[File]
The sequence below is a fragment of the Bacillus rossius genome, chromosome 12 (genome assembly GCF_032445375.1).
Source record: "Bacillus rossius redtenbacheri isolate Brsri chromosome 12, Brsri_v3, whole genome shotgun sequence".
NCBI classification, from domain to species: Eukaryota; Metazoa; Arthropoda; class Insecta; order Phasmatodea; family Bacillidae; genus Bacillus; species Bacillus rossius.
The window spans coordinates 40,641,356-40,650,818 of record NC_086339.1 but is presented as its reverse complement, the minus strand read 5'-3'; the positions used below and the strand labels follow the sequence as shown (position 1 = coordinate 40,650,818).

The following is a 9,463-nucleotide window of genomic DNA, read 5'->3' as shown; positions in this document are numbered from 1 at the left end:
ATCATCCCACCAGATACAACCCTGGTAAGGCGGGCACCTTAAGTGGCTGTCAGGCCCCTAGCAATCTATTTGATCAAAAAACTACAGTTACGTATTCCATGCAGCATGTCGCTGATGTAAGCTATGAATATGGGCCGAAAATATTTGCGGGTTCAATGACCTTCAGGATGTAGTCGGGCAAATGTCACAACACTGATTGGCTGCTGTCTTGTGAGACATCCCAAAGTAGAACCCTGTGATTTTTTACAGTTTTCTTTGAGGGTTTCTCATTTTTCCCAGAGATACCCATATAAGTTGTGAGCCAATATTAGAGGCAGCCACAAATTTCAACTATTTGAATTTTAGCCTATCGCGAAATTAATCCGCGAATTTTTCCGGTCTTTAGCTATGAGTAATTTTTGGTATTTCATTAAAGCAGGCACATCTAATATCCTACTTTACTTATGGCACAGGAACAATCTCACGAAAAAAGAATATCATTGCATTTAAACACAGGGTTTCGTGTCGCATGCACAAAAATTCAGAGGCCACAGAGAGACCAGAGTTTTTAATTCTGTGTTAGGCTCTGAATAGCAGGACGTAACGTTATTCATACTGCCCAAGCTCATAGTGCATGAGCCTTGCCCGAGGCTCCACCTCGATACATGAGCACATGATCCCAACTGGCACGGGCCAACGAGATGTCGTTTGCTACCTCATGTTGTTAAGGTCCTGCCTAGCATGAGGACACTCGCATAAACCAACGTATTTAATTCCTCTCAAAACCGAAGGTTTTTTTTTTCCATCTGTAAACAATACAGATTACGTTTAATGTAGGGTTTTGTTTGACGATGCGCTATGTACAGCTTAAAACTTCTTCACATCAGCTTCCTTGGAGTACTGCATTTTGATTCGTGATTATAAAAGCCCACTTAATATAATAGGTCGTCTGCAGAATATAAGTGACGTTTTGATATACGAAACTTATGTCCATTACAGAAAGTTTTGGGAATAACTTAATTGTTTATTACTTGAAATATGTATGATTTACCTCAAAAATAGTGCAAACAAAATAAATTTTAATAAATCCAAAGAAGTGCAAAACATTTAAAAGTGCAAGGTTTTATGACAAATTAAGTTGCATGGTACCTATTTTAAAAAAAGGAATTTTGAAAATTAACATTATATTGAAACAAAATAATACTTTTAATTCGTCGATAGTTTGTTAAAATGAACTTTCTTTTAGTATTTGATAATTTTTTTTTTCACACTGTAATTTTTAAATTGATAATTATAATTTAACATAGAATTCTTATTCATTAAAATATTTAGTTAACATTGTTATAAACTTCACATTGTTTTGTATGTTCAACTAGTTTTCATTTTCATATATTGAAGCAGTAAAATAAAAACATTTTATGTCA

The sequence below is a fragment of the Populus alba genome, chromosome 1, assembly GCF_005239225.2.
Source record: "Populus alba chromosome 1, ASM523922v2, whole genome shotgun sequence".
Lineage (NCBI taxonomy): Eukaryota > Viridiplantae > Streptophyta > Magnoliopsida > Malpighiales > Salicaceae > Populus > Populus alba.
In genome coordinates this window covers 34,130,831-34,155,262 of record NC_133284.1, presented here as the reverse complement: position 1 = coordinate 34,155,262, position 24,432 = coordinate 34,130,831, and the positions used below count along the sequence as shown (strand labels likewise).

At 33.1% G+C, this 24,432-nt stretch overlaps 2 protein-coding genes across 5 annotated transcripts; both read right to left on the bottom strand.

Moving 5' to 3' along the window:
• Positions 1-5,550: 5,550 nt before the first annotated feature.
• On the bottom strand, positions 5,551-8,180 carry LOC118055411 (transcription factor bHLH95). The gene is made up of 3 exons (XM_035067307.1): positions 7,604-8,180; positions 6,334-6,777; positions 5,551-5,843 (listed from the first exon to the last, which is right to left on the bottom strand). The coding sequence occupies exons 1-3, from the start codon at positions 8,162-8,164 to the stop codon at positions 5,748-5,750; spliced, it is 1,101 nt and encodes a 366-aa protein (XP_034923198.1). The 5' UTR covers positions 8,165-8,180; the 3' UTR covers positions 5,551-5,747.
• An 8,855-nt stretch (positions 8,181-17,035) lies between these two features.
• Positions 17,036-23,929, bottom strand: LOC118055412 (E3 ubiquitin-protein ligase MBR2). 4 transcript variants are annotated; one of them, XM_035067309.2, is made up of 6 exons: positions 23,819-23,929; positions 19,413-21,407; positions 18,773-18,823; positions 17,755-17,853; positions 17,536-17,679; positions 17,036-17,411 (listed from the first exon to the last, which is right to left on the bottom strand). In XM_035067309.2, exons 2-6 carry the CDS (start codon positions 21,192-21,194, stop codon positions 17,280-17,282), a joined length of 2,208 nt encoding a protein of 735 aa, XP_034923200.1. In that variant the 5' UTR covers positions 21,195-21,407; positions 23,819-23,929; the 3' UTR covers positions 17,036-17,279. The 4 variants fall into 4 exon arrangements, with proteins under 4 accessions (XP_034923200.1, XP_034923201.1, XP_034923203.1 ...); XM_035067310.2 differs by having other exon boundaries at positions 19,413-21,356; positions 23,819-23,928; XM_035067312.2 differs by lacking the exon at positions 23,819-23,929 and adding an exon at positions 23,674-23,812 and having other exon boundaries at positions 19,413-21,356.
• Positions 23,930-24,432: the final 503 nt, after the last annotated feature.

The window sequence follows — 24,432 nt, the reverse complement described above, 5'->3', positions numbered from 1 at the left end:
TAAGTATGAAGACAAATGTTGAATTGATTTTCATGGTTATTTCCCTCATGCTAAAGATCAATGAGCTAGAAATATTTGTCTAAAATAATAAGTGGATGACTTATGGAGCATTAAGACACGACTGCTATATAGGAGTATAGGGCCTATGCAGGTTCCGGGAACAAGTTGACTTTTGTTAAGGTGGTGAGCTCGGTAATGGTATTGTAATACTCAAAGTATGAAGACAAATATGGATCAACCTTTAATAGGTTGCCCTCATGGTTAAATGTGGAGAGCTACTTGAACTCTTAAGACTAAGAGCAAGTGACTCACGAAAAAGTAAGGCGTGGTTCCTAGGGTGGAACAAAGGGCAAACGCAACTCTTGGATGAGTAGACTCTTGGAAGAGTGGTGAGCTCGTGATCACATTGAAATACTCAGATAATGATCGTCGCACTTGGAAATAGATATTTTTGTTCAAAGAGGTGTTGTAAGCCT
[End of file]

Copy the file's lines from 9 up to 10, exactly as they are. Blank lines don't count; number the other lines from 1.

Lineage (NCBI taxonomy): Eukaryota > Viridiplantae > Streptophyta > Magnoliopsida > Malpighiales > Salicaceae > Populus > Populus alba.
In genome coordinates this window covers 34,130,831-34,155,262 of record NC_133284.1, presented here as the reverse complement: position 1 = coordinate 34,155,262, position 24,432 = coordinate 34,130,831, and the positions used below count along the sequence as shown (strand labels likewise).